Friday, April 08, 2022

Friday Morning Links

Assorted content to end your week.

- George Monbiot writes that rhetoric about "learning to live with it" has become the go-to excuse to allow preventable tragedies - including the COVID pandemic and the deepening climate crisis - to go unaddressed. Joe Vipond, Kashif Perzada and Malgorzata Gasperowicz argue that Albertans (like citizens elsewhere) have never given informed consent to the mass infection strategy apparently being substituted for any reasonable public health policy. And Linda Geddes reports on new research adding a massively increased risk of deep vein thrombosis and blood clots to the list of effects of infection. 

- The CCPA offers its review of Saskatchewan's provincial budget, highlighting Scott Moe's attempt to use it as to stop talking about the ongoing pandemic even as the damage wrought by COVID-19 reaches new heights. Phil Tank points out how a continued focus on (misleading nominal-dollar) comparisons to a decade and a half ago shows that the Saskatchewan Party has never grown up. And Jessie Anton reports on the students taking direct action to push for adequate education funding - rather than cuts for an already-starved public system while new money is funneled to private operators.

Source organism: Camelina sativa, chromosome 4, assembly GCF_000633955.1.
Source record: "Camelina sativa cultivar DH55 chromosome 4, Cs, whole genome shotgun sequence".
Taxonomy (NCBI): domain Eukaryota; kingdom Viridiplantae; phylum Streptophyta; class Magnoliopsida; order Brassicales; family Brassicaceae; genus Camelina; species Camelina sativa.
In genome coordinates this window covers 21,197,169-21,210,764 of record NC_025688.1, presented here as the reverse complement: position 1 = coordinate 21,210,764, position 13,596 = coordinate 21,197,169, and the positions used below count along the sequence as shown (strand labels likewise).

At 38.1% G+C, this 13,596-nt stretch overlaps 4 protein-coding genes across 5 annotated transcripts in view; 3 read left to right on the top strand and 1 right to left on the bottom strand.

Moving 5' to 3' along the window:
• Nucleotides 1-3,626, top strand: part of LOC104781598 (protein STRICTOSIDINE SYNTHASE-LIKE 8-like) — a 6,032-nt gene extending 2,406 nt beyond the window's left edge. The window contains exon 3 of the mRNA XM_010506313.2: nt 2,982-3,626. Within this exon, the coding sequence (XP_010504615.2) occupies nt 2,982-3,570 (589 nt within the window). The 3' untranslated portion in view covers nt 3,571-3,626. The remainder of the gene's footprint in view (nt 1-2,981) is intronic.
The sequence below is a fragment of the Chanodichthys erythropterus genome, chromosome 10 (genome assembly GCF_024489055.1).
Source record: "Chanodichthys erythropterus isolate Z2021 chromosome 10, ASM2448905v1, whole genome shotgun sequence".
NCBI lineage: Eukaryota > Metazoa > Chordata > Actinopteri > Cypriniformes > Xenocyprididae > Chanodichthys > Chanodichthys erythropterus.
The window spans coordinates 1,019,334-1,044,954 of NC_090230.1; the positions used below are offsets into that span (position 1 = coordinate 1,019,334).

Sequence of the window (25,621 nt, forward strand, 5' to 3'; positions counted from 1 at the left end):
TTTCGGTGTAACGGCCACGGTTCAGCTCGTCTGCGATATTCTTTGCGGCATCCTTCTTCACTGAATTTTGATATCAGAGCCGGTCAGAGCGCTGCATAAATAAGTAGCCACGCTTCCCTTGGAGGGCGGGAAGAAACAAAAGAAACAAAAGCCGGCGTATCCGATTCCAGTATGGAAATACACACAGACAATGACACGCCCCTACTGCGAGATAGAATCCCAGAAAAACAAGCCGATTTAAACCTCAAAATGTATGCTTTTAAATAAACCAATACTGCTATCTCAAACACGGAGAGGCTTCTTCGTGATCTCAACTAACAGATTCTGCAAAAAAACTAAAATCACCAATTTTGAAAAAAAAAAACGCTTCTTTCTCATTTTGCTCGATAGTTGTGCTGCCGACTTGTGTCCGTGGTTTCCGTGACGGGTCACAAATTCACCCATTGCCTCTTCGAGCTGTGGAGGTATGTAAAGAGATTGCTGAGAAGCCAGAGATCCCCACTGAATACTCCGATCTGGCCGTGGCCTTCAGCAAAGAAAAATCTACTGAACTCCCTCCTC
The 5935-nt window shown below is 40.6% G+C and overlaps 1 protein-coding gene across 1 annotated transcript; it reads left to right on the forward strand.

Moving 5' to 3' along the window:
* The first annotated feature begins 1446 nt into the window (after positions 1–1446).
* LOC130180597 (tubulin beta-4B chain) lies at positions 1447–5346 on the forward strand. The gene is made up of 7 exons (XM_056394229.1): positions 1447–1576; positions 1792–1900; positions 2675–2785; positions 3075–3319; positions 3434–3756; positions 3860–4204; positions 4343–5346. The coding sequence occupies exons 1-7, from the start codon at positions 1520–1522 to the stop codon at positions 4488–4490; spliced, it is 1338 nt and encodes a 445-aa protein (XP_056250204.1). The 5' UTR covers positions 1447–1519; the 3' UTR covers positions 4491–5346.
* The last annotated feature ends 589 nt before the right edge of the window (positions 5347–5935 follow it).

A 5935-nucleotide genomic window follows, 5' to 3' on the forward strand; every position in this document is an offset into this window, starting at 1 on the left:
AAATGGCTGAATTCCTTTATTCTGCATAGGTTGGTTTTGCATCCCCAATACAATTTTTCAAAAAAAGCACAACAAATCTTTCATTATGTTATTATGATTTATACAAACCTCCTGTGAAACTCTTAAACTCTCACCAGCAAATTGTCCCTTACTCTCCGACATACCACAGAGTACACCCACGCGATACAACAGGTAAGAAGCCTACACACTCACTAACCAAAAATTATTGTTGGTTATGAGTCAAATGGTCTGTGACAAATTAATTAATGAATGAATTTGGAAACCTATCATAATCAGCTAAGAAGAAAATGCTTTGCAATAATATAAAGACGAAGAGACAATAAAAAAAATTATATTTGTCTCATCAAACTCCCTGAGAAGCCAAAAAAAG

- Meanwhile, the CCPA's federal budget review recognizes that some important steps toward improving people's lives are ultimately being treated as secondary to keeping the corporate sector comfortable. Mike Moffatt notes that a belated federal return to the world of making housing policy falls far short of what people need to fulfil their right to a home. And Alex Ballingall reports on the rightly frustrated response of environmental groups to a budget whose main investment in climate change is a handout to oil companies for carbon capture and storage schemes which do little to reduce emissions while locking in fossil fuel infrastructre. 

- Fatima Syed writes about the Ontario NDP's complete and ambitious climate plan in an election where the other main parties are looking to downplay the future of the planet. And Paige Bennett reports on new research from the White House Office of Management and Budget showing a multi-trillion-dollar price tag attached to climate inaction.  

- Jacob Lorinc discusses the growing recognition that corporate greed is the main driver in life becoming perpetually less affordable. 

- Finally, Lauren Pelley explains why a national pharmacare program hasn't yet been implemented despite a myriad of promises and studies - with furious lobbying by profiteers of course ranking at the top of the list. 

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